For Stonehenge Casting, other casting sites, and even responding to casting notices by email, you’ll need to upload or send your headshot.
For that, your beautiful original headshot, perhaps 5mb or larger, simply won’t do. Resizing it should be simple (grammar police will point out it probably should be “re-size,” but they seem to have been overruled by the denizens of the internet, so we’re going with the flow).
Option A) Use whatever you use now for photos
If you’re like the vast majority of Americans, you haven’t seen a roll of actual film –much less used one– in ages. So what do you use to send the family some pictures or upload something to Facebook, etc.? Whatever you use, check and see if there’s a “resize” button or menu option. Go for 50% of the originals size OR 600 pixels or less in width. Either resulting file size should be good to upload (but hey, check the file size to be sure) .
Option B) Resize it on a PC with Paint
Okay, if you’re on this page, odds are, Option A isn’t working for you, so if you’re like most people, you have a PC with some variety of Windows. One of the built-in apps they have is called “Paint.” To resize your photo:
1) Open the “Paint” application (for Windows Vista and Windows 7 computers, click on the Windows icon in the bottom-left of your screen and type “paint” into the search box. None of us are here at Team J are hip or foolhardy enough to have a Windows 8 machine).
2) Open the image you want to resize. (You may want to be sure to make a copy of the headshot first, so you don’t overwrite your beautiful original).
3) Note the current size of the image. In Paint, you should see the width and height in pixels (e.g, “1024 x 746px”) as well as the file size (e.g., “Size: 826.1KB”) on the bottom edge of the window.
4) Click the “resize” button and a “Resize and Skew” box will pop up (located under the “Home” tab on the ribbon on the top of the application, in the second box from the left marked “image”).
5) Make sure the checkbox “Maintain Aspect Ratio” is checked (It should be checked by default, but if the checkbox isn’t checked, your re-sizing will look awful).
6) You can resize by “Percentage” or by “Pixels.” Paint usually defaults to “Percentage,” but we suggest switching to Pixels.
7) In the “Horizontal” field, replace whatever the number is with “600” (the original number is usually well over “1000”). No matter what size your original is, this usually makes the resized image small enough.
8) Click “OK” on the “Resize and Skew” box, this will bring you back to the main window.
9) Select “Save As” from the menu items and save the image with a new title such as “yourname_headshot_small” (Unless your name is, in fact, Your Name, please go ahead and put your first and last name).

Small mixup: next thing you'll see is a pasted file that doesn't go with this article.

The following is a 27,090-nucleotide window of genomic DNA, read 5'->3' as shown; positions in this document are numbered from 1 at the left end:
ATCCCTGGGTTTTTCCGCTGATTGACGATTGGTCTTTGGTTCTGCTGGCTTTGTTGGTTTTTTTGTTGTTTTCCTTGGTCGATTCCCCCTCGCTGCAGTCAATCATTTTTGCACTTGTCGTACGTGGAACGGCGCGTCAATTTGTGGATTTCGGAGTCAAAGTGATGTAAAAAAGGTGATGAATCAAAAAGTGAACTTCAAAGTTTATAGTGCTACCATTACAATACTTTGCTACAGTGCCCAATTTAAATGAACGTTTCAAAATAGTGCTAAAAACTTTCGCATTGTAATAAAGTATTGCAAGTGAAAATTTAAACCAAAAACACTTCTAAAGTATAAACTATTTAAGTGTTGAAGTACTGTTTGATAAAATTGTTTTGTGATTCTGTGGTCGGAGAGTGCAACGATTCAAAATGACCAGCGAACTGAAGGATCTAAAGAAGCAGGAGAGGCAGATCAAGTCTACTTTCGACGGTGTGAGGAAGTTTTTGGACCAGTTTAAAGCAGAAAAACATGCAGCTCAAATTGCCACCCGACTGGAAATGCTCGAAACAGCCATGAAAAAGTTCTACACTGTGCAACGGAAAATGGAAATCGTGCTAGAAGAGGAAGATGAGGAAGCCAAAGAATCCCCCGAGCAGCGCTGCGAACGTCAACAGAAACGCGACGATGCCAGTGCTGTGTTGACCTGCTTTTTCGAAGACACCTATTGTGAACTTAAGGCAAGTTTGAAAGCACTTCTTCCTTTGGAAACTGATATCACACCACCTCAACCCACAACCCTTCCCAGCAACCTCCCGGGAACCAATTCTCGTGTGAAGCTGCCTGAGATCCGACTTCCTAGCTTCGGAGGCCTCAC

10) Check the bottom edge of the window. The width and height in pixels should now be “600 x [some number]px” and the file size should be much smaller, possibly under 200KB.
11) Rejoice in the knowledge that you now have a headshot that is perfect for emailing or uploading onto web sites.
Option C) Update it on a Mac with Preview
Let’s say you do have a Mac. One of the nifty built-in apps they have is called Preview, which is used to view photos and PDFs. You can also resize your headshot.
1) Open the Preview application (It should be on the row of apps on the bottom of your screen by default… or you can look for it in the Applications folder, you know, the folder with the non-scarlet ‘A’ on it).
2) From the top menu, select “Menu” then select “Open.” Browse and open your beautiful, original headshot.
3) Once you’ve opened said headshot, select “Tools” and the “Adjust Size” from the top menu. A window should pop up.
4) Make sure that the “scale proportionately” checkbox is checked and note the “Resulting Size” box (which presumably indicates your headshot is over 1mb)
5) Enter “600” in the “width” field. The height field should automatically be updated
6) Confirm that the resulting size in the “resulting size” box is indeed under 1mb
7) Select “Save As” from the menu items and save the image with a new title such as “yourname_headshot_small” (Unless your name is, in fact, Your Name, please go ahead and put your first and last name).
8) Rejoice in the knowledge that you now have a headshot that is perfect for emailing or uploading onto web sites. Also, you did it in slightly less steps than the PC user, but that could be our explanation.
Option D) Just Google It
If any of the options above don’t fit –or if you’re tempted to contact us for tech support– type “resize photo” or “resize image” into Google. You will get no end of search results including tutorials, software to download, and even online tools that will resize your image through your browser. We cannot recommend or guarantee any of these solutions, but it does give you plenty of options.
Get help from a tech-savvy friend or relative. But remember, you and no one else is ultimately responsible for re-sizing your headshot.
(If you need some tough love as to why, feel free to read more.)